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      • I’m guessing that nothing super controversial (such as the judicial nominees needing discharges) will get done during that time due to the need for vulnerable senators to spend time campaigning for reelection.

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      • My same thoughts too @Frank. But tif we can just squeeze ONE extra SJC hearing out of that week then it will be well worth it. When I put out the SJC schedule yesterday assuming they stay with the same schedule, then there would be 5 district court nominees that wouldn’t get a hearing this year. This extra week could be enough to get all pending nominees a hearing now.

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  13. The D.C. Circuit Court is now back to a 5-1-4 liberal plurality. Srinivasan, Millett, Pillard, Wilkins, Pan are on the left. Henderson, Katsas, Rao, Walker on the right. J. Michelle Childs is the 1 in the middle. When Garcia is confirmed the court will have a solid liberal majority again.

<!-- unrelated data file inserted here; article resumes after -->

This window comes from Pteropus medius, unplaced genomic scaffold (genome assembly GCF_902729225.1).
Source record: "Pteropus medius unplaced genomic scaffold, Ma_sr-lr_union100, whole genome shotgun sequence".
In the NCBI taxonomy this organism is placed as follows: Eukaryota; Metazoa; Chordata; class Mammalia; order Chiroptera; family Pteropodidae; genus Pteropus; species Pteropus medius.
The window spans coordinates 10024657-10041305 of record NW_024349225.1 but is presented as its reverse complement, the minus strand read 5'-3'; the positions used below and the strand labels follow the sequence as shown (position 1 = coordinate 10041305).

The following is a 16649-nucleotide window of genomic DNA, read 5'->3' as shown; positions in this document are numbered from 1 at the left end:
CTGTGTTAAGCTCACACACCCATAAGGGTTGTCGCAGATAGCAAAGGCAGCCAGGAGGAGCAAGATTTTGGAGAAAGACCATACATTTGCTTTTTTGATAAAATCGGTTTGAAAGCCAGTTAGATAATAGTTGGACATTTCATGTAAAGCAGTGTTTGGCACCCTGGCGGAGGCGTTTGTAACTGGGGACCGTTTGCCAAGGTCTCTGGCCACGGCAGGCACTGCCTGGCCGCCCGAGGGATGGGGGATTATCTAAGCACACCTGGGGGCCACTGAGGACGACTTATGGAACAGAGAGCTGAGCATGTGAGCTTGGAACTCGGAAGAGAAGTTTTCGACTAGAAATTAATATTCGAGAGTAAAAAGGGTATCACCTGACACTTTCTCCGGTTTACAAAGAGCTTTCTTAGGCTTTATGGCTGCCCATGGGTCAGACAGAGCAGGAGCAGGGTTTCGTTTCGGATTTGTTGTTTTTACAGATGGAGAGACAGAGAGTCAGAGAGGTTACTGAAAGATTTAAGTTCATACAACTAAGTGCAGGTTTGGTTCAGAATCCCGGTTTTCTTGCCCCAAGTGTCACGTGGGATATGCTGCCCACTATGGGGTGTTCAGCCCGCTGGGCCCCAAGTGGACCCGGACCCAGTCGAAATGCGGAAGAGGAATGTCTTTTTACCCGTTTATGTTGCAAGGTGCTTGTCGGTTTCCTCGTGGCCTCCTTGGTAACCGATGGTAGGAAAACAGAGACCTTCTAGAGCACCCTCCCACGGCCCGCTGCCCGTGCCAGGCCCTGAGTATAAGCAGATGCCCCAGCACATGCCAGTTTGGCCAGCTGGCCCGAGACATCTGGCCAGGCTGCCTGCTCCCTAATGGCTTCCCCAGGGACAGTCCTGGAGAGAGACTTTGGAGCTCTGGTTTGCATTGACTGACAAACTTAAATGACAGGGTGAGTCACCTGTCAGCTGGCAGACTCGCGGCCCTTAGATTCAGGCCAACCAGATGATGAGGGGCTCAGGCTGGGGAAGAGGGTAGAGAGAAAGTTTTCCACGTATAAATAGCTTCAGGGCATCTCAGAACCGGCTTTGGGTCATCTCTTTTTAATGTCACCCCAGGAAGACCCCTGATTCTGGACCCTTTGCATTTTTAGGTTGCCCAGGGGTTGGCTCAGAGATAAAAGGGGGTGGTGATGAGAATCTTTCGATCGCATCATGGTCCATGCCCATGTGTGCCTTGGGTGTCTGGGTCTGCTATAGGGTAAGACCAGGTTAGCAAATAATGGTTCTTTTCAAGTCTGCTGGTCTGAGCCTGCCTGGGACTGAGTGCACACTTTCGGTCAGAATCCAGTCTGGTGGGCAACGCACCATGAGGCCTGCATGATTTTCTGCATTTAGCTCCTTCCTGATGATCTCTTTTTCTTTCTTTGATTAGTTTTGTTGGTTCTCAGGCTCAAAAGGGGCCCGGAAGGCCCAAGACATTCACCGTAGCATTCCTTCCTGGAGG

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    • No the DC Circuit Court is 5-5 right now.

      J. Michelle Childs is a conservative, in addition to being an unqualified selection for the DC Circuit who only was selected due to a powerful patron. I know Dequan and others here disagree with my categorization of Childs as unqualified, but I strongly stand by my viewpoint. This was an execrable selection.

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  14. Although Dems had an advantage this morning, the remaining members in the chamber are evenly split 47-47. 3 D and 3 R senators missed the most recent vote (on the Kigali agreement, whatever that is).